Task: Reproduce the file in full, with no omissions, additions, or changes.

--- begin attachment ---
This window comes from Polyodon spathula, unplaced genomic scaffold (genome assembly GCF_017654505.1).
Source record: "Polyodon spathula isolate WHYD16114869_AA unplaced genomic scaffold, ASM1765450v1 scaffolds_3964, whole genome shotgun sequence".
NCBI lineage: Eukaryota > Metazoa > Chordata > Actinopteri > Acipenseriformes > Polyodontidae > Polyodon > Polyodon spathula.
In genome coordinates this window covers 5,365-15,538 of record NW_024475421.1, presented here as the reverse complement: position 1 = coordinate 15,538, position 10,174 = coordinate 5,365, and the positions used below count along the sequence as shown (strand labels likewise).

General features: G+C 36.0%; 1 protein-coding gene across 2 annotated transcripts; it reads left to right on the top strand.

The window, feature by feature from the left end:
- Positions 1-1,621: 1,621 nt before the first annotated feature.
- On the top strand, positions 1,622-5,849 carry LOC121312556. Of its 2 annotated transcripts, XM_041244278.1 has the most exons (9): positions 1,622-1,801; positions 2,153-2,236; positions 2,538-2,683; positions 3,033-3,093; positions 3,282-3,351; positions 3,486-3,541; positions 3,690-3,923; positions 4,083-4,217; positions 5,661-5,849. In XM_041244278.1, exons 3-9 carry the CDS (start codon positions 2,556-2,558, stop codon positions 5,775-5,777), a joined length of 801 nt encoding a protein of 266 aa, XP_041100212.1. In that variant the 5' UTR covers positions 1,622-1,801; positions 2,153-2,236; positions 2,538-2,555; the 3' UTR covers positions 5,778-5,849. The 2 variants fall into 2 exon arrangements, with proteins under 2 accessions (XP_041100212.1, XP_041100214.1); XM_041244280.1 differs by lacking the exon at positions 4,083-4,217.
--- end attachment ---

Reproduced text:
This window comes from Polyodon spathula, unplaced genomic scaffold (genome assembly GCF_017654505.1).
Source record: "Polyodon spathula isolate WHYD16114869_AA unplaced genomic scaffold, ASM1765450v1 scaffolds_3964, whole genome shotgun sequence".
NCBI lineage: Eukaryota > Metazoa > Chordata > Actinopteri > Acipenseriformes > Polyodontidae > Polyodon > Polyodon spathula.
In genome coordinates this window covers 5,365-15,538 of record NW_024475421.1, presented here as the reverse complement: position 1 = coordinate 15,538, position 10,174 = coordinate 5,365, and the positions used below count along the sequence as shown (strand labels likewise).

General features: G+C 36.0%; 1 protein-coding gene across 2 annotated transcripts; it reads left to right on the top strand.

The window, feature by feature from the left end:
- Positions 1-1,621: 1,621 nt before the first annotated feature.
- On the top strand, positions 1,622-5,849 carry LOC121312556. Of its 2 annotated transcripts, XM_041244278.1 has the most exons (9): positions 1,622-1,801; positions 2,153-2,236; positions 2,538-2,683; positions 3,033-3,093; positions 3,282-3,351; positions 3,486-3,541; positions 3,690-3,923; positions 4,083-4,217; positions 5,661-5,849. In XM_041244278.1, exons 3-9 carry the CDS (start codon positions 2,556-2,558, stop codon positions 5,775-5,777), a joined length of 801 nt encoding a protein of 266 aa, XP_041100212.1. In that variant the 5' UTR covers positions 1,622-1,801; positions 2,153-2,236; positions 2,538-2,555; the 3' UTR covers positions 5,778-5,849. The 2 variants fall into 2 exon arrangements, with proteins under 2 accessions (XP_041100212.1, XP_041100214.1); XM_041244280.1 differs by lacking the exon at positions 4,083-4,217.